Parts of north Scotland were left without ambulance cover when a crew signed off fatigued after responding to a blaze at Skibo Castle while another transferred a patient to Inverness, union chiefs have revealed.
GMB union organiser Karen Leonard said communities were being “put at risk”, adding: “The service has been getting away with it at the moment, but there have been times when it has been close to breaking point.”
She claimed areas of Caithness and Sutherland were left without adequate accident and emergency ambulance cover during periods of October 15 and 16.
The Golspie crew signed off fatigued after responding to the fire at Skibo Castle.
She added an inter-hospital transfer from Caithness General in Wick to Raigmore in Inverness also left a shortage of ambulance resources in the far north.
She said: “By continuing to expose on-call crews to such excessive fatigue-related health and safety risks the service are clearly in breach of their duty of care.
“Although both Wick and Thurso ambulance stations have recently been made 24/7 at significant expense, quite often such resources are simply viewed as means to conduct inter-hospital transfers 24/7 which is often achieved at the expense of there being no adequate A&E ambulance cover in Caithness and Sutherland.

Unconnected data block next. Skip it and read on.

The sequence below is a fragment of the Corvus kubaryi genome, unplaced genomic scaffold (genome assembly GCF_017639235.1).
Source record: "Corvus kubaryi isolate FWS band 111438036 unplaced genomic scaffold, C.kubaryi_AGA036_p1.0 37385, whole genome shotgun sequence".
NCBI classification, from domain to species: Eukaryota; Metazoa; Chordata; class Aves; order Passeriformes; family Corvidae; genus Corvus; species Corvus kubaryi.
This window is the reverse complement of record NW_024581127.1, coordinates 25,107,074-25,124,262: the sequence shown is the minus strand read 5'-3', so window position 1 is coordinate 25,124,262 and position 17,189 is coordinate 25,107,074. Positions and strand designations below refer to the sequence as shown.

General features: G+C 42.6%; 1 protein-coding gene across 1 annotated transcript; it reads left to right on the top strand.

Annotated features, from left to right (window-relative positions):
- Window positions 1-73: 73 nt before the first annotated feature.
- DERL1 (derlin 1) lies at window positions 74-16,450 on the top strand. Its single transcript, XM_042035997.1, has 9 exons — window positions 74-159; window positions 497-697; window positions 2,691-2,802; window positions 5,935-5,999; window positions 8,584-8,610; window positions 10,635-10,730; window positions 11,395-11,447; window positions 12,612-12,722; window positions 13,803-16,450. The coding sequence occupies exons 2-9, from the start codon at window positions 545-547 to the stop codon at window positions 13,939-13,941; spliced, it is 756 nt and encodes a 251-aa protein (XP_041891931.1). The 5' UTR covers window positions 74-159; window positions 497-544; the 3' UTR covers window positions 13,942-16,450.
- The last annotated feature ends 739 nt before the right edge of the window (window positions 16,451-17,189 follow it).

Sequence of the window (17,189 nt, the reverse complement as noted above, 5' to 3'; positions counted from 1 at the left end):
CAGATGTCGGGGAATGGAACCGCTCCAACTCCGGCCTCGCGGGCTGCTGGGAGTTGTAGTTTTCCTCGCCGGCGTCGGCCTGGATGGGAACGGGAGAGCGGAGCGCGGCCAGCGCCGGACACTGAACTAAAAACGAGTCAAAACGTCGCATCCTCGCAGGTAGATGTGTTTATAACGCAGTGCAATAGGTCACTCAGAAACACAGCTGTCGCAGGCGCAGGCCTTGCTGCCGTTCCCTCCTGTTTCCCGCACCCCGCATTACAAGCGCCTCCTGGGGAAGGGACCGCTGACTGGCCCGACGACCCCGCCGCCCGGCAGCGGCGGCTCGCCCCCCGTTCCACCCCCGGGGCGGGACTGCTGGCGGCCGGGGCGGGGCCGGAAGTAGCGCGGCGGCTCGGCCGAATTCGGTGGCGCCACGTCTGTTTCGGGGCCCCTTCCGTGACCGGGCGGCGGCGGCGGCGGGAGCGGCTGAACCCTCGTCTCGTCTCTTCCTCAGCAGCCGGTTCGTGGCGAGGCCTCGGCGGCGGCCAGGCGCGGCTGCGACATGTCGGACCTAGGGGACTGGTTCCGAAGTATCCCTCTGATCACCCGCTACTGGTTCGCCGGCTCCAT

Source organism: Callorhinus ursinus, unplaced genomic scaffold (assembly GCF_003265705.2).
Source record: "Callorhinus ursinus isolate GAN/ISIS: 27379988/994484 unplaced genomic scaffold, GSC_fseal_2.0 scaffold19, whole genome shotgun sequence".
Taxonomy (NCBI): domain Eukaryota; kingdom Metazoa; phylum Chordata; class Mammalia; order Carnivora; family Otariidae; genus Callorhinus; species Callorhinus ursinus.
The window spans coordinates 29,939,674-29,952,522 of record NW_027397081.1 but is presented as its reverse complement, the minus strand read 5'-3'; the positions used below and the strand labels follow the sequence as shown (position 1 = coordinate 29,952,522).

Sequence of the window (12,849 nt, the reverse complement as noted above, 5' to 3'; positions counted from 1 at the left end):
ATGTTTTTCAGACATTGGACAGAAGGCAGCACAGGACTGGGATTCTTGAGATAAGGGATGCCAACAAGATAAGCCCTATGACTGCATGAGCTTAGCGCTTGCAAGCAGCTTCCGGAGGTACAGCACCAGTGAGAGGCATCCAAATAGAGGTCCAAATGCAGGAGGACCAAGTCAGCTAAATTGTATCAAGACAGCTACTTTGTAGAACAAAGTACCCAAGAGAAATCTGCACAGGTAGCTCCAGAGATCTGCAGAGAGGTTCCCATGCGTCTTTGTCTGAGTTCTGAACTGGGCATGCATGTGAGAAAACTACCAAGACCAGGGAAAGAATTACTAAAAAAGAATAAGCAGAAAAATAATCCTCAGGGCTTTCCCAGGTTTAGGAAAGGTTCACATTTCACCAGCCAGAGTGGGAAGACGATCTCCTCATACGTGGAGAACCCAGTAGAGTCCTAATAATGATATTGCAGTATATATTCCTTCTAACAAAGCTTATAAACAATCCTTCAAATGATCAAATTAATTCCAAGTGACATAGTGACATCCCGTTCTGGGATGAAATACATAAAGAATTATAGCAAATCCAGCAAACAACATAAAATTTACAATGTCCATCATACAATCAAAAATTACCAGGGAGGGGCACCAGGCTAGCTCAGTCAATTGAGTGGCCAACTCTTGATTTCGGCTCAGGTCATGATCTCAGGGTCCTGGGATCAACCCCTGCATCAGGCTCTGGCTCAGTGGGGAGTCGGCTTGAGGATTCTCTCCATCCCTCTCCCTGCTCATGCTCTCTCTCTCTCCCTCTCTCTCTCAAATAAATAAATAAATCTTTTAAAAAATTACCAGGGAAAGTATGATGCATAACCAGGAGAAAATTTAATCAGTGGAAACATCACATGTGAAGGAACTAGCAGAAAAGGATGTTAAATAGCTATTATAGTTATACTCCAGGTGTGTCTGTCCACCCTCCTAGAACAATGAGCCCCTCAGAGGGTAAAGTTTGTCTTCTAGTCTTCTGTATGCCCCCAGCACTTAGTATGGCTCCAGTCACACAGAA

“Due to human factors, the on-call crews will permit themselves to be over-worked as they are aware that if they book off fatigued they are leaving a massive area without adequate A&E ambulance cover.
“This is essentially a form of emotional blackmail.
“Most on-call crews will at some stage reach the point where they realise they must book off fatigued.
“If they then take the statutory 11 hours off there is a lengthy gap in A&E ambulance cover within their local area.”
A Scottish Ambulance Service spokesman said: “We recognise the fantastic work of our crews across the country who work hard each day taking care of patients in our communities.
“We are currently in the process of training 1,000 new paramedics and we’ve also increased our staffing budget by nearly £500,000 in the region to manage the increase in hospital transfers and reduce on call working.
“There are 19 new accident and emergency staff in place across the north of Scotland and nine new posts in Caithness.
“This has allowed Wick and Thurso ambulance stations to move to 24/7 shifts and to remove on-call working, and we are continuing to reduce on call working across the region, including Golspie and Lairg, as part of a phased implementation programme.
“We are also investing in specialist paramedic posts across the Highlands. We are continuing to work closely with our staff and the GMB to improve our services further though and a partnership meeting with them is taking place shortly to review progress.”